I called him that night to get his insurance information; his wife answered the phone and said he had gone to the hospital because his neck hurt.

Long story short, about 2 years later I was served with a lawsuit for $318,000. He threw in the whole shebang - "violently thrown about the vehicle," "loss of consortium," and other wonderful goodies.

Luckily, the guy was a slime, as was his lawyer. He ended up settling with my insurance company the day before the trial would have started for all of $2,000.
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  #28  
Old 09-12-2010, 09:50 AM
JohnT JohnT is offline
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Quote:
Originally Posted by dzero View Post
Quote:
Originally Posted by JohnT View Post
I once was hit by a car, called the police, only to have the woman who hit me (and my wife) call me a racist. It was especially nice when her husband called me @ home and called me a racist as well. Good times.
Muppets seem all sweet and innocent, but when you meet them in the real world, they can be a little testy.
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  #29  
Old 09-12-2010, 11:52 AM
Markxxx Markxxx is offline
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I had a minor accident back in the 80s, no damage, and the police refused to come out. So I went over to the station and insisted they take down, my name, address and the info of the other guy and let me say "No damages done to either party and I did not leave the scene." Then they gave me a copy.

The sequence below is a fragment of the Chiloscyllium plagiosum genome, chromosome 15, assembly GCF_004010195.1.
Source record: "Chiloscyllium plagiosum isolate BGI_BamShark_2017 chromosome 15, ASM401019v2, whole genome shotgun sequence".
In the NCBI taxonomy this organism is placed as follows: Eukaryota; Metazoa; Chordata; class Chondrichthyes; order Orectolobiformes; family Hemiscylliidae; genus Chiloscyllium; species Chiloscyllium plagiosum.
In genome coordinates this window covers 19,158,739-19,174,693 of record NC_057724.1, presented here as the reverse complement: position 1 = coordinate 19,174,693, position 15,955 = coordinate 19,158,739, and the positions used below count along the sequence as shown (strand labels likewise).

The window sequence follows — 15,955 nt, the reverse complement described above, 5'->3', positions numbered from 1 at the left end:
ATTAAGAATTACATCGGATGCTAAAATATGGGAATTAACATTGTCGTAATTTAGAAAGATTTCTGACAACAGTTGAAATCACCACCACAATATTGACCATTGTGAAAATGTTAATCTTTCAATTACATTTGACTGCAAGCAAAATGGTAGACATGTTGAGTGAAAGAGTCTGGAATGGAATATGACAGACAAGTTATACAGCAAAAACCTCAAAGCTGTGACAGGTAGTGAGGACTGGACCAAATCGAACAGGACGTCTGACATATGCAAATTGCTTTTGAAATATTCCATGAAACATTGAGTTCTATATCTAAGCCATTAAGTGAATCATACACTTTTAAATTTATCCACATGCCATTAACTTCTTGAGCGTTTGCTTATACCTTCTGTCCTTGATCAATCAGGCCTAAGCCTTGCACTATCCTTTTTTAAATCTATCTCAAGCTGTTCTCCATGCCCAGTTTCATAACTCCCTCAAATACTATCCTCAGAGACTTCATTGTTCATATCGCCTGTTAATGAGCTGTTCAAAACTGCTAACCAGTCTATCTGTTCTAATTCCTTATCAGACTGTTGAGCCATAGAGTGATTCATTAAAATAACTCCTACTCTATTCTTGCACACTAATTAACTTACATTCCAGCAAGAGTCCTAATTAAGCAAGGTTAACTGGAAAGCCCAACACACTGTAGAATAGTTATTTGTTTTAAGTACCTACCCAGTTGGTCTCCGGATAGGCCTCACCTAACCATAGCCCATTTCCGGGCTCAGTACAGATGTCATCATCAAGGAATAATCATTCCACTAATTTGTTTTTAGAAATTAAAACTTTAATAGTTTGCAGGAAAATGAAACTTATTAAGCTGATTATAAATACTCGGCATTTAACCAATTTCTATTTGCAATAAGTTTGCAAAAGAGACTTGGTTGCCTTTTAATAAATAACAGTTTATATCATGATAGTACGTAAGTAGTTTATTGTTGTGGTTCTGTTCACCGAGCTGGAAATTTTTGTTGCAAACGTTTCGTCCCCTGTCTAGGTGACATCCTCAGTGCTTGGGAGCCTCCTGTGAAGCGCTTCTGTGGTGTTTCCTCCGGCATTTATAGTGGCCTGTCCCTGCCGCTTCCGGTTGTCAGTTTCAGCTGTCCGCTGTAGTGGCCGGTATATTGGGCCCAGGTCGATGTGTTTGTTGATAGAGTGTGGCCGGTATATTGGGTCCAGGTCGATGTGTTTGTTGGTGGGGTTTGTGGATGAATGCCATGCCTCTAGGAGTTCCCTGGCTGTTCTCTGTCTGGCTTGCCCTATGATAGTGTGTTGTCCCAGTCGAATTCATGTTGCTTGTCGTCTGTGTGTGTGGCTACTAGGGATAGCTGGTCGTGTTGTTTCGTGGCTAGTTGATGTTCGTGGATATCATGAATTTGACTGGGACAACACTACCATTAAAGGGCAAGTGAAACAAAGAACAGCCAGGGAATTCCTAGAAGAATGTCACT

I just did it for my own peace of mind, but the cops didn't seem happy I was wasting their time.
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Old 09-12-2010, 02:34 PM
dzero dzero is offline
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JohnT: It didn't mean anything - just a silly attempt at humor.
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  #31  
Old 09-12-2010, 06:07 PM
Clothahump Clothahump is offline
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Always call the cops. And take pictures of both cars and everyone in both cars. And the surroundings.
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  #32  
Old 09-12-2010, 06:27 PM
Bosstone Bosstone is offline
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Jeez. Reading this thread makes me realize just how lucky I've been with the few fender benders I've had. I dinged the fender of a flashy red sports car once. You'd think that would be a death sentence. Never heard from the guy again after giving him my phone number.
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  #33  
Old 09-12-2010, 09:26 PM
dzero dzero is offline
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This is a little off topic but I present it as an example of a situation where you can be at fault for the accident but win on the moving violation.

I ran a stop sign and hit the rear fender of a light truck. Virtually no damage to the truck, but my little honda looked like it had kissed a tree. Got a ticket for running the stop sign.

Went back and saw there was branch in the way of the sign but your eyes had to be at exactly the right height for it to block your view. If your head was 4 or 5" higher or lower, you would be able to see it. It was this long rogue branch from a tree at least 10-15 ft away.

I call public works and told them about it. They cut the branch. When I went to court, the cop understood what had happened and didn't oppose my not guilty plea.

The insurance co. found me at fault on the logic that I should have seen the other stop sign - the one on the other side of the road facing in the opposite direction. Completely bogus but I guess they had to lay the blame on someone.

Last edited by dzero; 09-12-2010 at 09:27 PM..